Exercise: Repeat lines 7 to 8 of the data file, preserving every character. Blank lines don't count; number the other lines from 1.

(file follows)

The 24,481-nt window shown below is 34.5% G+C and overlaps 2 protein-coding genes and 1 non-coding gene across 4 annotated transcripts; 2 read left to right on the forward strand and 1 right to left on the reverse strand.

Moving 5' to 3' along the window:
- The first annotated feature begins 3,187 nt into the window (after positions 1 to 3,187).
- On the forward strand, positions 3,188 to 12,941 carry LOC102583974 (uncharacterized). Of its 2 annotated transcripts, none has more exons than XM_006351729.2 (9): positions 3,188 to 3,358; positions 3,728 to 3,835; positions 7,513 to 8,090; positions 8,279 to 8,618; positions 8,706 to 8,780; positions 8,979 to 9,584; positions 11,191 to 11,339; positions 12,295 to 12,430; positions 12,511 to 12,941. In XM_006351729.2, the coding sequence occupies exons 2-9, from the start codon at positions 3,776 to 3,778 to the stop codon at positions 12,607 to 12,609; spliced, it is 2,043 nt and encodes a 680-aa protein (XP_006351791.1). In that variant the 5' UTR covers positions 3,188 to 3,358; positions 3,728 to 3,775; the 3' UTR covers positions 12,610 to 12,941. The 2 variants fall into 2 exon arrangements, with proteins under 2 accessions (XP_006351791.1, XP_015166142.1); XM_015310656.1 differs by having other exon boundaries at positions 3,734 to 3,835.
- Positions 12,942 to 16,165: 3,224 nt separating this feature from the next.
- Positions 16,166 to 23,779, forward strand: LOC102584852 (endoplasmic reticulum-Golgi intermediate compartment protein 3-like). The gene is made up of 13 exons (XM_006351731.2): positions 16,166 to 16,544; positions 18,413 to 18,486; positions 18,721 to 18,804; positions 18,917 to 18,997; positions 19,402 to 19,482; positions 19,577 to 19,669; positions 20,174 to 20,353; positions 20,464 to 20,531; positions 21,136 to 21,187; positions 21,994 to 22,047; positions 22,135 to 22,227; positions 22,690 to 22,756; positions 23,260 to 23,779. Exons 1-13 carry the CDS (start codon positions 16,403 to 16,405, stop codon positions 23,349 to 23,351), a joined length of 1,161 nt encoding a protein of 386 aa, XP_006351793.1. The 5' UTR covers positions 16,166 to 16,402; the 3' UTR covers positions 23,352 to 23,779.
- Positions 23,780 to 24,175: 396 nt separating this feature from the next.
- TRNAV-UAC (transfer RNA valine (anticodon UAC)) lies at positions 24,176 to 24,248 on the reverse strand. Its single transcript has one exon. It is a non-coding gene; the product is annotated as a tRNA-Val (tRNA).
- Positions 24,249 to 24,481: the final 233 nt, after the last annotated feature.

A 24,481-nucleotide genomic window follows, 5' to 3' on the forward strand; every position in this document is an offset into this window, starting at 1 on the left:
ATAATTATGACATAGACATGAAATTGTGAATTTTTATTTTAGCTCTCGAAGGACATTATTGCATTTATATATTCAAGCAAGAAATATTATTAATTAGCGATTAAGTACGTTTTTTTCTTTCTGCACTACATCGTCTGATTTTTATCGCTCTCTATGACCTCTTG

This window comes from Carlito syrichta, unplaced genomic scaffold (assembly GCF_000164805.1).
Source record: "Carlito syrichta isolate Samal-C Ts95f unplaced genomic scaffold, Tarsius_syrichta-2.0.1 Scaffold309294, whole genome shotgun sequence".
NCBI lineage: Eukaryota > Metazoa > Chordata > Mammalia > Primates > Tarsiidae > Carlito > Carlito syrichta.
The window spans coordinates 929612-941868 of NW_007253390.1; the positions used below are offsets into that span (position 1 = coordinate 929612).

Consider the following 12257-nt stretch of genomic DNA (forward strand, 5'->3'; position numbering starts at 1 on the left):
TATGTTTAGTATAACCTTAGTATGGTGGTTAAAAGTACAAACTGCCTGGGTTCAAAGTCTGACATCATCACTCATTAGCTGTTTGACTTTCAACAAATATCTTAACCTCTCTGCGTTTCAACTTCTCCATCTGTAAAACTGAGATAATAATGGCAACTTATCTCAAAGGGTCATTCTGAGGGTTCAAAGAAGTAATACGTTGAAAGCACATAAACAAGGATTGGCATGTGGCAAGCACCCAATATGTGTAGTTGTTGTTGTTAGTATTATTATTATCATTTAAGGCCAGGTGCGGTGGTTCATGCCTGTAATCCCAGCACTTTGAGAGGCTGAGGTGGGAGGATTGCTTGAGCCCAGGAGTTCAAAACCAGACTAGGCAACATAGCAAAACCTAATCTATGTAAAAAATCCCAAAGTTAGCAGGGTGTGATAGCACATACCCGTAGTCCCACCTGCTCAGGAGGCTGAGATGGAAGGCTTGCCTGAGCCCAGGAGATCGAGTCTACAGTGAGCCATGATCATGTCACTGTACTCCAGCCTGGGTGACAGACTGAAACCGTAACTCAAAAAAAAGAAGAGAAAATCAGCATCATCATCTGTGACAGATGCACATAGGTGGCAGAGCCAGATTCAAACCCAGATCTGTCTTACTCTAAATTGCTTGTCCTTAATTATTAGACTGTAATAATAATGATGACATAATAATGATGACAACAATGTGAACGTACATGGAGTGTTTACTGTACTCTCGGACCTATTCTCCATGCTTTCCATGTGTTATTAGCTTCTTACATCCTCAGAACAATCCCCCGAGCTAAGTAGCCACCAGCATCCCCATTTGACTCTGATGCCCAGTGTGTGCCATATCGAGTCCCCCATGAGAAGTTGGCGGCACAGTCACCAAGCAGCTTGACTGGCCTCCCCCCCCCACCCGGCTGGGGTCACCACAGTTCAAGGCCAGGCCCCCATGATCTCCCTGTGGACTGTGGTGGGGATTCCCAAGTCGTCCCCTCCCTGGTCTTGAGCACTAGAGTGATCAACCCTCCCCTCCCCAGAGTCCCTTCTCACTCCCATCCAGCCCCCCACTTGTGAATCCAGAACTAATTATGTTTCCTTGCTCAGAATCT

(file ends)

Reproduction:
- Positions 23,780 to 24,175: 396 nt separating this feature from the next.
- TRNAV-UAC (transfer RNA valine (anticodon UAC)) lies at positions 24,176 to 24,248 on the reverse strand. Its single transcript has one exon. It is a non-coding gene; the product is annotated as a tRNA-Val (tRNA).